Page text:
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Title: The assessment of high temperature damage in 2.25 Cr - IMo low alloy steel using ultrasonic techniques
Author: Abdullah, J. B.
Awarding Body: University College of Swansea
Current Institution: Swansea University
Date of Award: 1996
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In petrochemical plants and power generating utilities, creep behaviour will affect the service life of components operating at elevated temperatures and stresses. Non-destructive techniques which detect creep damage are therefore important for assessing the remaining service life of the affected components. Whilst various non-destructive techniques have been reported, further studies are necessary to refine and assess the potential of these techniques for quantitative measures to be used for residual life-time prediction. In this thesis, the use of ultrasonic techniques to quantify creep cavitation in 2.25Cr-1Mo low alloy steel was explored. In contrast to conventional methods which only examine surface effects, these approaches should be capable of monitoring both surface and volumetric changes. A computer-based ultrasonic system was developed and testing procedures to characterise the metallurgical variables and creep damage in both ferritic and bainitic 2.25Cr-1Mo steel materials have been established. To evaluate the effects of high temperature exposure to assess microstructural changes and the development of creep damage, a systematic approach with a three-stages experimental work has been undertaken. Firstly, the effects of grain size and phase transformation product on ultrasonic behaviour were evaluated. Samples have been prepared with ferritic and bainitic microstructures. Austenitisation procedures were selected so that samples were produced with average grainsizes in the range 21 to 96 μm. Secondly, ultrasonic techniques were used to characterise microstructural changes due to thermal ageing effects. Materials in ferritic and bainitic microstructures were aged at 700°C for times from 2 to 2000 hours. Thirdly, the assessment of creep damage using ultrasonic techniques was undertaken. This was performed on specimens which had been subjected to creep at various stresses, in a temperature range of 575 to 625°C. In all cases, ultrasonic measurements were supported by optical microscopy, tensile testing and surface hardness measurements to document metallurgical condition.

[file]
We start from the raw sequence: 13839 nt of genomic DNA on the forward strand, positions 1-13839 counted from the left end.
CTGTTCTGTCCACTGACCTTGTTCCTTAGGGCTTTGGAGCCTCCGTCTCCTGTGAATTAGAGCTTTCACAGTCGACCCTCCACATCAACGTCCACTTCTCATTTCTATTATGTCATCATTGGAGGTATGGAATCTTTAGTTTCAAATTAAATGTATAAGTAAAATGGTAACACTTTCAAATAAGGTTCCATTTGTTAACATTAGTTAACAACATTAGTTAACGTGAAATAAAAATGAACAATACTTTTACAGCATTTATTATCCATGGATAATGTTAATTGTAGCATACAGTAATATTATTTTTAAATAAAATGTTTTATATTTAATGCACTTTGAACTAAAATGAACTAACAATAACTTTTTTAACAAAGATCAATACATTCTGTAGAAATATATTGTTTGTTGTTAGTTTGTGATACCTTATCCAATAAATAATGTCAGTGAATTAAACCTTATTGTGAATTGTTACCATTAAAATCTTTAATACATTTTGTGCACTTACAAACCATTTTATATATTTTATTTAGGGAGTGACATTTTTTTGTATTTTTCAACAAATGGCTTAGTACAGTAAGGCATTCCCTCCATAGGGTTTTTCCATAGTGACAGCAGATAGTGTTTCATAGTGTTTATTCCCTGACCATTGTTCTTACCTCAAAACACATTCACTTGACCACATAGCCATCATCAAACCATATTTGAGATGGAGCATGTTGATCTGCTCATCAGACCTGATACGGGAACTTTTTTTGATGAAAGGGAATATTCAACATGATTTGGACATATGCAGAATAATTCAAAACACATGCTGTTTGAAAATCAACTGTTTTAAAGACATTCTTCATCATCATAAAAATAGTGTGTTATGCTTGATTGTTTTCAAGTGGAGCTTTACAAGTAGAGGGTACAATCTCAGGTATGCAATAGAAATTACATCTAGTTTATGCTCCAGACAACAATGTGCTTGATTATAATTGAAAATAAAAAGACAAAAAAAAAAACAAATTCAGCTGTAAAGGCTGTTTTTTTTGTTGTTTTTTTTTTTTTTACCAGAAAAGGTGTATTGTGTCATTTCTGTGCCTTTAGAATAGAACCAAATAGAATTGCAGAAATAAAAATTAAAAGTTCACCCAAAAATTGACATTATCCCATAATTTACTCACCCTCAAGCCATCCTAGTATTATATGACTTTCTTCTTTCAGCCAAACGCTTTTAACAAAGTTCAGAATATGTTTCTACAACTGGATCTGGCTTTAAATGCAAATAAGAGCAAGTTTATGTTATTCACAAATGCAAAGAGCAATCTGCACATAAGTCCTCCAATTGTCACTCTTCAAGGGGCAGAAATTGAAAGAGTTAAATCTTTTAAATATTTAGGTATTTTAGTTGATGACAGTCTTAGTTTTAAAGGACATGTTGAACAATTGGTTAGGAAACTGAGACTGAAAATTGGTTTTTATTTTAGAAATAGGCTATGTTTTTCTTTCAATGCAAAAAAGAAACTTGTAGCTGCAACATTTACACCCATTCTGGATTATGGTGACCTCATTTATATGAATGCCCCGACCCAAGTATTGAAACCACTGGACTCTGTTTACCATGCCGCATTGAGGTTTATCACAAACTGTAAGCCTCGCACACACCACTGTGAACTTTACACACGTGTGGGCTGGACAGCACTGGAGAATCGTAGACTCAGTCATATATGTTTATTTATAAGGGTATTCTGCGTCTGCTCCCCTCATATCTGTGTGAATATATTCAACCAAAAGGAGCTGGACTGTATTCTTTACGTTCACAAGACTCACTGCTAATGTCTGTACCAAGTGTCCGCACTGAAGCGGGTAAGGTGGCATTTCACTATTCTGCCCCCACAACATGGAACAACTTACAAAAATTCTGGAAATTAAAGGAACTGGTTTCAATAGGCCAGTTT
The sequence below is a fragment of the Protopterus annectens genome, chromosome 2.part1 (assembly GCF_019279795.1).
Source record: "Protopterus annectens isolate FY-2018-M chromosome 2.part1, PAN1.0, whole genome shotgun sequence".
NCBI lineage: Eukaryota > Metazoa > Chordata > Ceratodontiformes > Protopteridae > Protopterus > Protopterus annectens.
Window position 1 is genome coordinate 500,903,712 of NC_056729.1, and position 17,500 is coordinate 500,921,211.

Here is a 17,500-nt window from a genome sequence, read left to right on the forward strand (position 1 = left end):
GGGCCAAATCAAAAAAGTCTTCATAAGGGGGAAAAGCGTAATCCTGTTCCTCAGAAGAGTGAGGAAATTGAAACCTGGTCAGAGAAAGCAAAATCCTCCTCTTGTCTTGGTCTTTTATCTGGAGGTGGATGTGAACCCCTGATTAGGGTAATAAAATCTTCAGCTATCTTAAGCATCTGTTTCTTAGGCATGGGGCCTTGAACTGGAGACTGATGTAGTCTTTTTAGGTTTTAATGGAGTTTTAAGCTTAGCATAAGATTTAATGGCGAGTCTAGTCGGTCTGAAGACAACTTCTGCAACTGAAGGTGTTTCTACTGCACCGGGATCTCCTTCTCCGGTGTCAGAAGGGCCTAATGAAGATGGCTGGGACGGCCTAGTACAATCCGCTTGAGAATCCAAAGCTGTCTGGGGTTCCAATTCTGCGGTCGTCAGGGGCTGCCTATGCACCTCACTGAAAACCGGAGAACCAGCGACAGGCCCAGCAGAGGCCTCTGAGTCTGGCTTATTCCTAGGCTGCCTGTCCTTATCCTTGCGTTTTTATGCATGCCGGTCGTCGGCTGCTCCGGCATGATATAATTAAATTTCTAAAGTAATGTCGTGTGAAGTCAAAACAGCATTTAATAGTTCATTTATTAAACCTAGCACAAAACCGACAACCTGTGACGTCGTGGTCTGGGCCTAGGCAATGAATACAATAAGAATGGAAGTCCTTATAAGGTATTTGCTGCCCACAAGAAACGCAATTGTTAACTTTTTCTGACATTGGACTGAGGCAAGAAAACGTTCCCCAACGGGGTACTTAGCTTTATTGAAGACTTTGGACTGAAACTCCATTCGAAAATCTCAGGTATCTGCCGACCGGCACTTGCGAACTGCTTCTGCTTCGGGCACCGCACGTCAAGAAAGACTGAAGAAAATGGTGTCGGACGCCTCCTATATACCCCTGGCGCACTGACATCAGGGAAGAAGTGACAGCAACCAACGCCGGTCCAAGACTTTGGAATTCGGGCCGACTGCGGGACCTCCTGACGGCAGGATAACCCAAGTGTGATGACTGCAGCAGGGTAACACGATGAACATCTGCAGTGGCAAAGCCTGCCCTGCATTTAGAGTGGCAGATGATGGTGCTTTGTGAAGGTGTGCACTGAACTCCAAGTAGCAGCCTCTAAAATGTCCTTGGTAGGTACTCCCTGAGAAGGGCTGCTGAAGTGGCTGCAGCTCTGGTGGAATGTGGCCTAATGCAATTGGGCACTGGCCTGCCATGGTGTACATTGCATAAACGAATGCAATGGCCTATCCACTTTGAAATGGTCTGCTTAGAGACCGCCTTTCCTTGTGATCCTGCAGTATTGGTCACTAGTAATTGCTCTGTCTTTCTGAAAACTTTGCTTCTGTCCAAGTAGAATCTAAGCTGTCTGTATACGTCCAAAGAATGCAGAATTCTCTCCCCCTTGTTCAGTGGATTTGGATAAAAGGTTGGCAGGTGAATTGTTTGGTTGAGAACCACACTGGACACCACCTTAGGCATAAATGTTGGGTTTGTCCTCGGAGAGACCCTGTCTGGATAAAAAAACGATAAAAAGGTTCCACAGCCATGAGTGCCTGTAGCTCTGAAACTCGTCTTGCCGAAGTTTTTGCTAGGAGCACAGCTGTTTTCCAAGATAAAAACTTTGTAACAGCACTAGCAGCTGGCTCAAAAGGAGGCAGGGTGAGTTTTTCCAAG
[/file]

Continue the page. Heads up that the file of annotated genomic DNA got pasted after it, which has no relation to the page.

Supervisor: Not available Sponsor: Not available
Qualification Name: Thesis (Ph.D.) Qualification Level: Doctoral
EThOS ID:  DOI: Not available